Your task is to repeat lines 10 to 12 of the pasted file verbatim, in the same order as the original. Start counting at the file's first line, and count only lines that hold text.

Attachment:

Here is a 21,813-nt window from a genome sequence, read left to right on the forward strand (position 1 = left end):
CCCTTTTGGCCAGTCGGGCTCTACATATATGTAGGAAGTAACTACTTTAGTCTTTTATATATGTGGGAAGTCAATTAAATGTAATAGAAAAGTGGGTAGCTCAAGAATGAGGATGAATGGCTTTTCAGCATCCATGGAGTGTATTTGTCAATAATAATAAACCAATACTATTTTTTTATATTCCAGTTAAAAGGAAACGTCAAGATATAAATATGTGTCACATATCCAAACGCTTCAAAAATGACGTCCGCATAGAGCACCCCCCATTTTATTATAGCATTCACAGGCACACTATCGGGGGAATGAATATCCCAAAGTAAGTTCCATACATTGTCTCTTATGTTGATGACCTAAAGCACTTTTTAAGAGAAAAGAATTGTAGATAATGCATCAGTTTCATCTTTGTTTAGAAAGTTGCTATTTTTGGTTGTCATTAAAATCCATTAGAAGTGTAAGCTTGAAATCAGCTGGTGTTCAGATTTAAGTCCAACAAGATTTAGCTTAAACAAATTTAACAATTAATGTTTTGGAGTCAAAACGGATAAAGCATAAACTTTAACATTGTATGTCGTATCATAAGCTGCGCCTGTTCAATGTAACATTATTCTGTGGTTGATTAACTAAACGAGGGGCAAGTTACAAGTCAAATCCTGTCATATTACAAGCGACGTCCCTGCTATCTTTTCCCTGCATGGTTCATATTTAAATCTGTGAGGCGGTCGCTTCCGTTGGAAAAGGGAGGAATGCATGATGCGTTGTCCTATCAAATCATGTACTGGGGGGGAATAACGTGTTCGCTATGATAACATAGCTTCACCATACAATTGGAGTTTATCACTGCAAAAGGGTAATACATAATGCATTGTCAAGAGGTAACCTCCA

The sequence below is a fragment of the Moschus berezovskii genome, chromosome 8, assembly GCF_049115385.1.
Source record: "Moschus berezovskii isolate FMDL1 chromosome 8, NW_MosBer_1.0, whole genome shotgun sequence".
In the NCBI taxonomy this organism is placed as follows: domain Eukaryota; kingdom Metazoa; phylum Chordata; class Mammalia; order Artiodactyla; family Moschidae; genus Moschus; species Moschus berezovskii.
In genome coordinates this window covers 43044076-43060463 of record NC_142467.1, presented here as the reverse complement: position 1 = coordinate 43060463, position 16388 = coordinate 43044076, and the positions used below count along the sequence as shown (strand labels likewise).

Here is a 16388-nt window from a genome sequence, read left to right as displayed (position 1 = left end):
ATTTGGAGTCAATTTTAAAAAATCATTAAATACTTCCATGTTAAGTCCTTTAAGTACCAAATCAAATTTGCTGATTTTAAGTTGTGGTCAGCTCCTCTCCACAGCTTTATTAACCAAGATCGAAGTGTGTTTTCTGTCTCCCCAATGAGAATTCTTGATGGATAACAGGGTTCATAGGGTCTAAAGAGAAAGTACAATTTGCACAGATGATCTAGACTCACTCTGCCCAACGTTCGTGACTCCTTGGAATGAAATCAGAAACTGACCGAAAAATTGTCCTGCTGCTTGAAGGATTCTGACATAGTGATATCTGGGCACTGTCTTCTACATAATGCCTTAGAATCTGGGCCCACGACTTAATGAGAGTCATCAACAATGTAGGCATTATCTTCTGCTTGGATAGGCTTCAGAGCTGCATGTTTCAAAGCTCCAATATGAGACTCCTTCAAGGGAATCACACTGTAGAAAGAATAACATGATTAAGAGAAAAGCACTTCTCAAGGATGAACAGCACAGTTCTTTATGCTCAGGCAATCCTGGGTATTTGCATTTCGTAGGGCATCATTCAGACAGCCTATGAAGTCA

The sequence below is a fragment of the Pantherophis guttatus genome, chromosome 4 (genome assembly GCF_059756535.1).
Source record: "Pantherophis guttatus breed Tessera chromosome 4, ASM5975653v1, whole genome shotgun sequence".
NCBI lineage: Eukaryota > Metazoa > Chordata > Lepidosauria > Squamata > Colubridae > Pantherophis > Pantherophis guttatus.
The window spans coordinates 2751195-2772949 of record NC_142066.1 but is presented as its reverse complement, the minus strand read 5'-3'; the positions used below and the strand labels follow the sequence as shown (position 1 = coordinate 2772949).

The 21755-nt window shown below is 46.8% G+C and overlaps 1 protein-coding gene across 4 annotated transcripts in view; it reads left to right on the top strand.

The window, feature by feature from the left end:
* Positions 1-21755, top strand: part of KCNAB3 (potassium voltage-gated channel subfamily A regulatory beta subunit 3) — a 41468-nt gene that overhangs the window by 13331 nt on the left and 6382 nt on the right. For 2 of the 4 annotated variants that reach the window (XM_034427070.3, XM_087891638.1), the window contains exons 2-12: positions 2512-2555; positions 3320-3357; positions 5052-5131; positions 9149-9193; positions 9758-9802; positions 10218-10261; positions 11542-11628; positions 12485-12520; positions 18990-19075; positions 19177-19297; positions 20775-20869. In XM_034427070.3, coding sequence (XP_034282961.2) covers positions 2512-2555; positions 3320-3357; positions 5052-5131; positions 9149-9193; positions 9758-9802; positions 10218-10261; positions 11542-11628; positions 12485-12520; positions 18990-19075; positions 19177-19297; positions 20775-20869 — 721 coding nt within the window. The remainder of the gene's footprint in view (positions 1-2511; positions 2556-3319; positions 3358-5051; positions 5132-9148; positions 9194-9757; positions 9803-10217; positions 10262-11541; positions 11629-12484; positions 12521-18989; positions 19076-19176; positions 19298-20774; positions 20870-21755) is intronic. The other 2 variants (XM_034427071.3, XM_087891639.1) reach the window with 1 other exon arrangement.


Source record: "Pantherophis guttatus breed Tessera chromosome 4, ASM5975653v1, whole genome shotgun sequence".
NCBI lineage: Eukaryota > Metazoa > Chordata > Lepidosauria > Squamata > Colubridae > Pantherophis > Pantherophis guttatus.
The window spans coordinates 2751195-2772949 of record NC_142066.1 but is presented as its reverse complement, the minus strand read 5'-3'; the positions used below and the strand labels follow the sequence as shown (position 1 = coordinate 2772949).